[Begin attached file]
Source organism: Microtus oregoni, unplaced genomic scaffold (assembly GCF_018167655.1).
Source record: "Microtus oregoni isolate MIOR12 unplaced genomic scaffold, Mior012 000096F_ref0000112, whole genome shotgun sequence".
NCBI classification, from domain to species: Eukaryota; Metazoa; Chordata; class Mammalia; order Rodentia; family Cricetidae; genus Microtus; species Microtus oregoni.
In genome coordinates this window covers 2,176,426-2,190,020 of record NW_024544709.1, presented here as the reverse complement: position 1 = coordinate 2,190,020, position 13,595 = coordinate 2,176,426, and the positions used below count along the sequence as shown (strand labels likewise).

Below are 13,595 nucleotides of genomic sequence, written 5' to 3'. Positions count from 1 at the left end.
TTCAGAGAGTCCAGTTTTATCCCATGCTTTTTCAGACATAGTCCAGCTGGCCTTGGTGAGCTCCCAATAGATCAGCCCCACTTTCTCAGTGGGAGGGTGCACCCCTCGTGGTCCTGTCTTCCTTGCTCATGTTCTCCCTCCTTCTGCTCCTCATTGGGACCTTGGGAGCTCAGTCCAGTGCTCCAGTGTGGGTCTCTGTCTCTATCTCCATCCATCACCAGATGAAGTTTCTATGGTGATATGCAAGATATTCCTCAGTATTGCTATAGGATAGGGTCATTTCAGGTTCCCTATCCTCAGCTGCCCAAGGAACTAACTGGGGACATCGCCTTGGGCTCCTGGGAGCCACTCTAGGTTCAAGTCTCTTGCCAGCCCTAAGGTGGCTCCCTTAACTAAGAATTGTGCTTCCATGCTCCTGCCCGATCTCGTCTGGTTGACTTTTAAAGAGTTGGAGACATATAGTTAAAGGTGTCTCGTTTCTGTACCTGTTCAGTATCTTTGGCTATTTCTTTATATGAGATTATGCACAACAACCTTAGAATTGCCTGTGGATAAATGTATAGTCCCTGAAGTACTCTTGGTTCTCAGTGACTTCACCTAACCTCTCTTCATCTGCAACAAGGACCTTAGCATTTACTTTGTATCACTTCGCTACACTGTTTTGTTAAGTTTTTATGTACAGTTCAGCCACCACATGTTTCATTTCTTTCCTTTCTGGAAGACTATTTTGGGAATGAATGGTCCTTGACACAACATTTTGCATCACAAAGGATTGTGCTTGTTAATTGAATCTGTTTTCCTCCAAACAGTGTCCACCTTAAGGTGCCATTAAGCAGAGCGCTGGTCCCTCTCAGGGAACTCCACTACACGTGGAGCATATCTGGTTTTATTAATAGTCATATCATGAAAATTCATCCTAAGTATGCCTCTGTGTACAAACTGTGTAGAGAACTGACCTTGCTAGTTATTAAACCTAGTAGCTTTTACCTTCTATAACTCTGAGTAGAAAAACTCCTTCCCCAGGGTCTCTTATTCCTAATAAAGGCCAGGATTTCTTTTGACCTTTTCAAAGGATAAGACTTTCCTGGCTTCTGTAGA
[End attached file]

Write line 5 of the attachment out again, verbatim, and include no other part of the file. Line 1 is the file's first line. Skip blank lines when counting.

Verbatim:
Below are 13,595 nucleotides of genomic sequence, written 5' to 3'. Positions count from 1 at the left end.